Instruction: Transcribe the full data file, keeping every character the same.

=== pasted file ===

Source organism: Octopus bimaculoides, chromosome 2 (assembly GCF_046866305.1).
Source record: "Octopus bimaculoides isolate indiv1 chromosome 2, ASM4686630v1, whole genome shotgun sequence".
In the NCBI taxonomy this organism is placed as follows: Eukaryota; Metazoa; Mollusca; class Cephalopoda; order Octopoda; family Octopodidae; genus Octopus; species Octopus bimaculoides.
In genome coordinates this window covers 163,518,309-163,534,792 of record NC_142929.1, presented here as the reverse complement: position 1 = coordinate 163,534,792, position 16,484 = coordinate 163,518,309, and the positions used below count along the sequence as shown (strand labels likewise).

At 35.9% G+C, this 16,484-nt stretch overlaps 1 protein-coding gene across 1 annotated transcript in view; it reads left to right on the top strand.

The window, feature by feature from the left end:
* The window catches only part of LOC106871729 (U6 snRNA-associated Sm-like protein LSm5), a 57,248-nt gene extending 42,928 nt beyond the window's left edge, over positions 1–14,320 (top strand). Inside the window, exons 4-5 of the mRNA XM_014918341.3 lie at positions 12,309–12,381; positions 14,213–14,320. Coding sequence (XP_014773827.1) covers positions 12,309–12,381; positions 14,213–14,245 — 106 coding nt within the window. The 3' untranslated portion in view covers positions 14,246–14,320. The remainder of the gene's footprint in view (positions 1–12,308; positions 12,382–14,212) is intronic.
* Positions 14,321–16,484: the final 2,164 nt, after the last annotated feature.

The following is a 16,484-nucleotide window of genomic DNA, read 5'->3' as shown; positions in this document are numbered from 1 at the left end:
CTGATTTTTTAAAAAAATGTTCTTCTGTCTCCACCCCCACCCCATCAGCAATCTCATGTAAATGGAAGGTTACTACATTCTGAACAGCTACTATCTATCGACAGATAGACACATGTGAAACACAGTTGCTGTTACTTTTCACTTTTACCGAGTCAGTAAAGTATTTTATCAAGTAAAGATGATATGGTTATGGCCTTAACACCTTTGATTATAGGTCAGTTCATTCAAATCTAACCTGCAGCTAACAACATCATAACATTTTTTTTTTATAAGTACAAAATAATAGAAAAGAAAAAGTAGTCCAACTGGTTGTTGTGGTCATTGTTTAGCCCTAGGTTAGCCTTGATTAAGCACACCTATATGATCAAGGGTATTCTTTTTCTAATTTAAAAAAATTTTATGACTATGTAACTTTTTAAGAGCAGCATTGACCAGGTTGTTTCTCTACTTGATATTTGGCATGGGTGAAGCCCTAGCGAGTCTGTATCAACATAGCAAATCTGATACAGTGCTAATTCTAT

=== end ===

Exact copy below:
Source organism: Octopus bimaculoides, chromosome 2 (assembly GCF_046866305.1).
Source record: "Octopus bimaculoides isolate indiv1 chromosome 2, ASM4686630v1, whole genome shotgun sequence".
In the NCBI taxonomy this organism is placed as follows: Eukaryota; Metazoa; Mollusca; class Cephalopoda; order Octopoda; family Octopodidae; genus Octopus; species Octopus bimaculoides.
In genome coordinates this window covers 163,518,309-163,534,792 of record NC_142929.1, presented here as the reverse complement: position 1 = coordinate 163,534,792, position 16,484 = coordinate 163,518,309, and the positions used below count along the sequence as shown (strand labels likewise).

At 35.9% G+C, this 16,484-nt stretch overlaps 1 protein-coding gene across 1 annotated transcript in view; it reads left to right on the top strand.

The window, feature by feature from the left end:
* The window catches only part of LOC106871729 (U6 snRNA-associated Sm-like protein LSm5), a 57,248-nt gene extending 42,928 nt beyond the window's left edge, over positions 1–14,320 (top strand). Inside the window, exons 4-5 of the mRNA XM_014918341.3 lie at positions 12,309–12,381; positions 14,213–14,320. Coding sequence (XP_014773827.1) covers positions 12,309–12,381; positions 14,213–14,245 — 106 coding nt within the window. The 3' untranslated portion in view covers positions 14,246–14,320. The remainder of the gene's footprint in view (positions 1–12,308; positions 12,382–14,212) is intronic.
* Positions 14,321–16,484: the final 2,164 nt, after the last annotated feature.

The following is a 16,484-nucleotide window of genomic DNA, read 5'->3' as shown; positions in this document are numbered from 1 at the left end:
CTGATTTTTTAAAAAAATGTTCTTCTGTCTCCACCCCCACCCCATCAGCAATCTCATGTAAATGGAAGGTTACTACATTCTGAACAGCTACTATCTATCGACAGATAGACACATGTGAAACACAGTTGCTGTTACTTTTCACTTTTACCGAGTCAGTAAAGTATTTTATCAAGTAAAGATGATATGGTTATGGCCTTAACACCTTTGATTATAGGTCAGTTCATTCAAATCTAACCTGCAGCTAACAACATCATAACATTTTTTTTTTATAAGTACAAAATAATAGAAAAGAAAAAGTAGTCCAACTGGTTGTTGTGGTCATTGTTTAGCCCTAGGTTAGCCTTGATTAAGCACACCTATATGATCAAGGGTATTCTTTTTCTAATTTAAAAAAATTTTATGACTATGTAACTTTTTAAGAGCAGCATTGACCAGGTTGTTTCTCTACTTGATATTTGGCATGGGTGAAGCCCTAGCGAGTCTGTATCAACATAGCAAATCTGATACAGTGCTAATTCTAT